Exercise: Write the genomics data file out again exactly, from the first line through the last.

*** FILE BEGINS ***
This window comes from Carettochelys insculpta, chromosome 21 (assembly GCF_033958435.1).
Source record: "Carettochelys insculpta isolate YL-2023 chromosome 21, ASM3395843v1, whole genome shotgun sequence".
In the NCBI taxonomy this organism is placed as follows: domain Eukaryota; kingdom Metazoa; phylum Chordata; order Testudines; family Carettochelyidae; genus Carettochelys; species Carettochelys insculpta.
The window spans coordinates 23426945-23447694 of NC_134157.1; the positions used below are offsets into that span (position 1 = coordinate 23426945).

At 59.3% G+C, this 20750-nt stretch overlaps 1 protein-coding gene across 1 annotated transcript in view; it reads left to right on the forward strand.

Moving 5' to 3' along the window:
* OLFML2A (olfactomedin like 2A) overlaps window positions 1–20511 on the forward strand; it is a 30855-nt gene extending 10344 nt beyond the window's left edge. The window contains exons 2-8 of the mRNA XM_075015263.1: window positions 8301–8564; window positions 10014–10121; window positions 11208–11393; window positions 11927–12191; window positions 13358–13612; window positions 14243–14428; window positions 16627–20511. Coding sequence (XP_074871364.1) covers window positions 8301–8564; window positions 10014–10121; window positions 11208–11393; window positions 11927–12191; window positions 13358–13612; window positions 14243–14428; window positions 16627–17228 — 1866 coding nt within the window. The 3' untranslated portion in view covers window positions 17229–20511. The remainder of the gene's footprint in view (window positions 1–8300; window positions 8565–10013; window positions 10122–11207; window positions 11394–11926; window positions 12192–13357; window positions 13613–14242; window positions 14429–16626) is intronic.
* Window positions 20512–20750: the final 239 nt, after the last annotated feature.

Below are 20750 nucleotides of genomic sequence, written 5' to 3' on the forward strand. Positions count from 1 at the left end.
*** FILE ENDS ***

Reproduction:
This window comes from Carettochelys insculpta, chromosome 21 (assembly GCF_033958435.1).
Source record: "Carettochelys insculpta isolate YL-2023 chromosome 21, ASM3395843v1, whole genome shotgun sequence".
In the NCBI taxonomy this organism is placed as follows: domain Eukaryota; kingdom Metazoa; phylum Chordata; order Testudines; family Carettochelyidae; genus Carettochelys; species Carettochelys insculpta.
The window spans coordinates 23426945-23447694 of NC_134157.1; the positions used below are offsets into that span (position 1 = coordinate 23426945).

At 59.3% G+C, this 20750-nt stretch overlaps 1 protein-coding gene across 1 annotated transcript in view; it reads left to right on the forward strand.

Moving 5' to 3' along the window:
* OLFML2A (olfactomedin like 2A) overlaps window positions 1–20511 on the forward strand; it is a 30855-nt gene extending 10344 nt beyond the window's left edge. The window contains exons 2-8 of the mRNA XM_075015263.1: window positions 8301–8564; window positions 10014–10121; window positions 11208–11393; window positions 11927–12191; window positions 13358–13612; window positions 14243–14428; window positions 16627–20511. Coding sequence (XP_074871364.1) covers window positions 8301–8564; window positions 10014–10121; window positions 11208–11393; window positions 11927–12191; window positions 13358–13612; window positions 14243–14428; window positions 16627–17228 — 1866 coding nt within the window. The 3' untranslated portion in view covers window positions 17229–20511. The remainder of the gene's footprint in view (window positions 1–8300; window positions 8565–10013; window positions 10122–11207; window positions 11394–11926; window positions 12192–13357; window positions 13613–14242; window positions 14429–16626) is intronic.
* Window positions 20512–20750: the final 239 nt, after the last annotated feature.

Below are 20750 nucleotides of genomic sequence, written 5' to 3' on the forward strand. Positions count from 1 at the left end.